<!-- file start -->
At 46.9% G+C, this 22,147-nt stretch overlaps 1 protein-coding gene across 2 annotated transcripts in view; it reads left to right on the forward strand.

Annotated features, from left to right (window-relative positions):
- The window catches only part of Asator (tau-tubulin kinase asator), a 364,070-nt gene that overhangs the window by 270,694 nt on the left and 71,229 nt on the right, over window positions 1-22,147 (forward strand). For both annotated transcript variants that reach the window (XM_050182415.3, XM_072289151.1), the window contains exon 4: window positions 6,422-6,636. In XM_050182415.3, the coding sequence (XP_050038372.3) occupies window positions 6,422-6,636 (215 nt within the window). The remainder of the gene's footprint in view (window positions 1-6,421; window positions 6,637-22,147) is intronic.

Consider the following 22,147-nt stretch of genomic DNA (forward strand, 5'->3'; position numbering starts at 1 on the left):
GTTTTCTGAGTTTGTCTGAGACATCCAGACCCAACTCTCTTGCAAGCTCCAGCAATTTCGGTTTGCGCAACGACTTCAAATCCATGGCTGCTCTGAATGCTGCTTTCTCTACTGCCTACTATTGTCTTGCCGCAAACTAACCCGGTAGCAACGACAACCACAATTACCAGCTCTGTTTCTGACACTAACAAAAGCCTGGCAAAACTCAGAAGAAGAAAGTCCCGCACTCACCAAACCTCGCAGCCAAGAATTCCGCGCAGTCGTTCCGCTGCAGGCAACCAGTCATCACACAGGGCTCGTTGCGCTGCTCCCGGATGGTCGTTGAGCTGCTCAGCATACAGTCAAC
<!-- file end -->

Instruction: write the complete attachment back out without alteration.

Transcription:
At 46.9% G+C, this 22,147-nt stretch overlaps 1 protein-coding gene across 2 annotated transcripts in view; it reads left to right on the forward strand.

Annotated features, from left to right (window-relative positions):
- The window catches only part of Asator (tau-tubulin kinase asator), a 364,070-nt gene that overhangs the window by 270,694 nt on the left and 71,229 nt on the right, over window positions 1-22,147 (forward strand). For both annotated transcript variants that reach the window (XM_050182415.3, XM_072289151.1), the window contains exon 4: window positions 6,422-6,636. In XM_050182415.3, the coding sequence (XP_050038372.3) occupies window positions 6,422-6,636 (215 nt within the window). The remainder of the gene's footprint in view (window positions 1-6,421; window positions 6,637-22,147) is intronic.

Consider the following 22,147-nt stretch of genomic DNA (forward strand, 5'->3'; position numbering starts at 1 on the left):
GTTTTCTGAGTTTGTCTGAGACATCCAGACCCAACTCTCTTGCAAGCTCCAGCAATTTCGGTTTGCGCAACGACTTCAAATCCATGGCTGCTCTGAATGCTGCTTTCTCTACTGCCTACTATTGTCTTGCCGCAAACTAACCCGGTAGCAACGACAACCACAATTACCAGCTCTGTTTCTGACACTAACAAAAGCCTGGCAAAACTCAGAAGAAGAAAGTCCCGCACTCACCAAACCTCGCAGCCAAGAATTCCGCGCAGTCGTTCCGCTGCAGGCAACCAGTCATCACACAGGGCTCGTTGCGCTGCTCCCGGATGGTCGTTGAGCTGCTCAGCATACAGTCAAC